Pamplona bull runners stage protest against lack of thrills
The fifth bull run featured a goring and a handful of minor injuries.
The fifth bull run in Pamplona featured a goring and a handful of minor injuries after a protest by some participants who complained the Spanish festival is in danger of losing its thrills.
Thursday’s run in the San Fermin festival was preceded by a protest by a small number of the “runners” who sat on the street before the bulls were released.
They consider that this year’s runs have lacked the usual excitement because the bulls have largely stayed behind the large steers which quickly guide them through the narrow, twisting streets to Pamplona’s bullring, where the bulls are killed in bullfights later in the day.
An adherent has also been applied for over a decade to the cobblestoned streets which helps prevent the animals from slipping and being separated from the pack.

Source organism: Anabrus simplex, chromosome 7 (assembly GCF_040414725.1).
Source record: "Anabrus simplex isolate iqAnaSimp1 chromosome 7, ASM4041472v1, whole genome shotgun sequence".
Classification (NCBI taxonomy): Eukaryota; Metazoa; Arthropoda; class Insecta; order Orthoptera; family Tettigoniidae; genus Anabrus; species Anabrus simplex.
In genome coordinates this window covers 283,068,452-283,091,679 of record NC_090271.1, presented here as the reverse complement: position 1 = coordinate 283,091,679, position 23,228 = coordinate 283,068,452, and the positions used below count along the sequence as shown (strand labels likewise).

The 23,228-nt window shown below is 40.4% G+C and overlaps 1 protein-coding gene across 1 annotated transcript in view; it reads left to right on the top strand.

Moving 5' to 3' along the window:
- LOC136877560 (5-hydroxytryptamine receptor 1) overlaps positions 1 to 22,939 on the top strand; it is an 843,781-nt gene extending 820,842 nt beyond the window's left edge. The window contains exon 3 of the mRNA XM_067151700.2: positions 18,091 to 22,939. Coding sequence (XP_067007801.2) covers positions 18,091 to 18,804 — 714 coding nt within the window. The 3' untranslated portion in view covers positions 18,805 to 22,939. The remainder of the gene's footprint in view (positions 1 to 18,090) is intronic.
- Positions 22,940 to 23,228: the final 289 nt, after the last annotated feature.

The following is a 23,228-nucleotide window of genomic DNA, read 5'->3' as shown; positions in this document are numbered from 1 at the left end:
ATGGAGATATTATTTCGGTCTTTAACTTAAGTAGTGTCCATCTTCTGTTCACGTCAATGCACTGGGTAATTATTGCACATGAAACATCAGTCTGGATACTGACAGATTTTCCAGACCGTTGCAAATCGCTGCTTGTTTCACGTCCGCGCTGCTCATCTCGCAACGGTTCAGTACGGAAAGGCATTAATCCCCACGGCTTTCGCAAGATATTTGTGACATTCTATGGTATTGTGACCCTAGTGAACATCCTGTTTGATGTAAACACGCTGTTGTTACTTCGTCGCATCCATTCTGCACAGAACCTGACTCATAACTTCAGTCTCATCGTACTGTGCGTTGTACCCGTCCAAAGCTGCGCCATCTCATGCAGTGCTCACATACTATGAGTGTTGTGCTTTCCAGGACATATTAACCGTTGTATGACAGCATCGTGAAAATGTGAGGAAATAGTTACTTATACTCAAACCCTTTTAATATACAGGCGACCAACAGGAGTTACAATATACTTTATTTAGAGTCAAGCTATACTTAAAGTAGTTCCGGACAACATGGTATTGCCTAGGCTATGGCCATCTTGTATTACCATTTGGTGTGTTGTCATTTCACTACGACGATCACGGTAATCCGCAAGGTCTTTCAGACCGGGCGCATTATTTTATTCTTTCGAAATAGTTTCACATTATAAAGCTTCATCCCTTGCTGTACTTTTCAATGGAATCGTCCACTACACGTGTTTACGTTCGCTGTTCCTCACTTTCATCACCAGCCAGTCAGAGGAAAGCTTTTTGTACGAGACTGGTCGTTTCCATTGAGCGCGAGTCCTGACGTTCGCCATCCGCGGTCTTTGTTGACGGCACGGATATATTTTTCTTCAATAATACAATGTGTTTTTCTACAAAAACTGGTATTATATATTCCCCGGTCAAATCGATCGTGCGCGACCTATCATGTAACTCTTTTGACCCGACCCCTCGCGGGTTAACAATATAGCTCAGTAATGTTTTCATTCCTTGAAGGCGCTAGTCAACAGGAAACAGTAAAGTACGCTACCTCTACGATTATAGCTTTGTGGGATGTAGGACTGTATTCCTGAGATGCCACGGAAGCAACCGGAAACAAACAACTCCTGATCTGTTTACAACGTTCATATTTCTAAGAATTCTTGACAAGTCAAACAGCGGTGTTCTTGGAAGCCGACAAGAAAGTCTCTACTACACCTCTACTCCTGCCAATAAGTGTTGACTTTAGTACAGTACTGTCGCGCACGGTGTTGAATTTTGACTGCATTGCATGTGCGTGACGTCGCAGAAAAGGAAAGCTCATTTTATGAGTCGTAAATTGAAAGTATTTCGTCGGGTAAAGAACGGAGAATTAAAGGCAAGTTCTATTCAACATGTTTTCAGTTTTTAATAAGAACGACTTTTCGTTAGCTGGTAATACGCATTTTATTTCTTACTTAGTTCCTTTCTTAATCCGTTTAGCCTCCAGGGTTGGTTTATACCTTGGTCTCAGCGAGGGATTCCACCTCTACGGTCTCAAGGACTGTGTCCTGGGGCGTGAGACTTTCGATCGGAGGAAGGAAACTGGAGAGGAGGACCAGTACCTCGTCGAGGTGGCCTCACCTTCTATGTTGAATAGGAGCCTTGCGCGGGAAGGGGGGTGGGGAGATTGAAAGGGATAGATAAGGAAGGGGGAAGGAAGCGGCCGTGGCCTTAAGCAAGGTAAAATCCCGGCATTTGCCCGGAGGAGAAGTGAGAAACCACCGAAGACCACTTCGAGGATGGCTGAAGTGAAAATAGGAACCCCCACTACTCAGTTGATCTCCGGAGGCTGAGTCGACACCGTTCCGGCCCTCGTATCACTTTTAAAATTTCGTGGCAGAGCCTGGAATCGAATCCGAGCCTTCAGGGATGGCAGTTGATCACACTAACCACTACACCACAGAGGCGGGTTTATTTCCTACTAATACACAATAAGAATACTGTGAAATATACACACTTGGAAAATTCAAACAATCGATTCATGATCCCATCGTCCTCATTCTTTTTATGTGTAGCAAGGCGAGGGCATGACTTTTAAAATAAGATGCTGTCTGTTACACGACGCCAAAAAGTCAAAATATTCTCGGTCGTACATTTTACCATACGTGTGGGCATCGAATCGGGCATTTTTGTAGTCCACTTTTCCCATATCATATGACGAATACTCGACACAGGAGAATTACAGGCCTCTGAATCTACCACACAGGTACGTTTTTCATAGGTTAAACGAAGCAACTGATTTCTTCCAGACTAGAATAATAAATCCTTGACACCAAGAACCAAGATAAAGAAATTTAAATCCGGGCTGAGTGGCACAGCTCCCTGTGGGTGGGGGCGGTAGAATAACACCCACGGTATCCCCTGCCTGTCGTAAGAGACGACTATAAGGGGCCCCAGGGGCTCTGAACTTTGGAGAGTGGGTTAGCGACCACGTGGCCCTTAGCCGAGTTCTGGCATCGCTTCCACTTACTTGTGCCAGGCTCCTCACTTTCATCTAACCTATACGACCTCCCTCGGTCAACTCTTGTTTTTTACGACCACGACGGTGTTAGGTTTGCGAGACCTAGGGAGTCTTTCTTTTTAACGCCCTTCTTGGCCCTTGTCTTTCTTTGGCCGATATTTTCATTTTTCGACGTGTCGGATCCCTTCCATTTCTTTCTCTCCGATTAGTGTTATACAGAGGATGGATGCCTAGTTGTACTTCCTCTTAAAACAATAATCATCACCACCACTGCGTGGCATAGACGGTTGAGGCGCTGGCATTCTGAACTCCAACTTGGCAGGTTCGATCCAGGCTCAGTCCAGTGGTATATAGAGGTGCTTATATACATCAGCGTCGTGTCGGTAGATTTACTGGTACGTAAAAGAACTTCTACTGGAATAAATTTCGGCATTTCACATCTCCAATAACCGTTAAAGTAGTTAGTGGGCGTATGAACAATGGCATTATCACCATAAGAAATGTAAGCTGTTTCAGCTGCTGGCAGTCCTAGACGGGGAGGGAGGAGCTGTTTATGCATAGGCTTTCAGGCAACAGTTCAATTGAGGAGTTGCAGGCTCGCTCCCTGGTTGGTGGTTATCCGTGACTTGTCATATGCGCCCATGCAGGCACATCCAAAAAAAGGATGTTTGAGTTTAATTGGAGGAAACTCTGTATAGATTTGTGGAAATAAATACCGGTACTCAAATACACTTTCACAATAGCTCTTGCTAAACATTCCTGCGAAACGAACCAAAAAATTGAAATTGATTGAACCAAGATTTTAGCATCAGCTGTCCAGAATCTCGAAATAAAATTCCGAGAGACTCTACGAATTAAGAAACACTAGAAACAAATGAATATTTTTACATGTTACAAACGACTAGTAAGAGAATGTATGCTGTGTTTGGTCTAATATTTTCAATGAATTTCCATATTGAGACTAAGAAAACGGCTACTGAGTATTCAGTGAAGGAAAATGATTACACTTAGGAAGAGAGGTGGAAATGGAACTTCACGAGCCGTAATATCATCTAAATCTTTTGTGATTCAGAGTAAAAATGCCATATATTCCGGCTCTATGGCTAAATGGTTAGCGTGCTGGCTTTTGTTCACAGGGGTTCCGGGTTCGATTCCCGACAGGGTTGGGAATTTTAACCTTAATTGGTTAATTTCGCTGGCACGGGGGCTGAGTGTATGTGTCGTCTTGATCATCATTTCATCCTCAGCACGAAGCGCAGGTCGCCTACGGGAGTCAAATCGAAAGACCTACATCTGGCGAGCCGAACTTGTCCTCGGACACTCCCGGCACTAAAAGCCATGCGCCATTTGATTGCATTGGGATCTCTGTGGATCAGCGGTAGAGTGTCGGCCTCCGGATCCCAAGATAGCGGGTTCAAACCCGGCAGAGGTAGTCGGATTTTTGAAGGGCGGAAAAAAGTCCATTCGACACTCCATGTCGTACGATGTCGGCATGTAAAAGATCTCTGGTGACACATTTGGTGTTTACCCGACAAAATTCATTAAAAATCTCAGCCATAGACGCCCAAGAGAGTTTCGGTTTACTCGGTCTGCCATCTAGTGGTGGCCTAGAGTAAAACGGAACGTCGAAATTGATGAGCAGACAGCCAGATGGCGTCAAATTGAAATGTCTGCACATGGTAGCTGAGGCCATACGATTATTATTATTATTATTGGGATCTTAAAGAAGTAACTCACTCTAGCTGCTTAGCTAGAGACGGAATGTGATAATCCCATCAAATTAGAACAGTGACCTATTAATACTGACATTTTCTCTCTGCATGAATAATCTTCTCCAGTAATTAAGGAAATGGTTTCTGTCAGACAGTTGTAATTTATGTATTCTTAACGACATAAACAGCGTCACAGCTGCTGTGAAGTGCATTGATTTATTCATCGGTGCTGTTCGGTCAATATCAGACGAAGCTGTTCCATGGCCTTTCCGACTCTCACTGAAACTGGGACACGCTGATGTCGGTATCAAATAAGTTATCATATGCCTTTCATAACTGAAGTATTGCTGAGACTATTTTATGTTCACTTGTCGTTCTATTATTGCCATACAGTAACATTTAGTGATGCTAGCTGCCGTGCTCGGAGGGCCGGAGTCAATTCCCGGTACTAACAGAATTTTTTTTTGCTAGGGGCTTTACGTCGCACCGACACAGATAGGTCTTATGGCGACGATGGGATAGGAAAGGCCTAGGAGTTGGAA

Reggie Gooden, a 60-year-old native of New York, said that the bull runs have become increasingly faster over the 30 years he has attended the fiesta.
He does not run now due to bad knees, but he says that the speed of the bull runs makes it almost impossible for even the most experienced runners to pull off the feat of sprinting just in front of a bull’s horns for several meters.
“I came in ’89 and ’90, and the runs were over four minutes, now they are over two minutes,” Mr Gooden said. “What they have done protects the bulls, and it also protects the runners, because nobody is going to get out in front of them now… It is just the evolution of bull running.”
The bulls stayed together through most of Thursday’s run, which was the longest of this year’s festival so far at 2 minutes, 49 seconds.
Even so, the Red Cross said a total of seven people needed to be taken to hospitals for treatment, along with another 67 people who were attended to by medics on site.
A regional hospital spokesman said a 27-year-old man from the Spanish city of Valencia was gored in the arm.
The other injuries were from blows received in falls as the crowds of runners tumble out of the way of the much faster bulls during the race along the 930-yard cobbled-street course.
The nine-day San Fermin fiesta that was immortalised by Ernest Hemingway in his novel The Sun Also Rises attracts about 1 million spectators every year. Most come to party late into the night before watching hundreds test their speed and daring against the bulls each morning.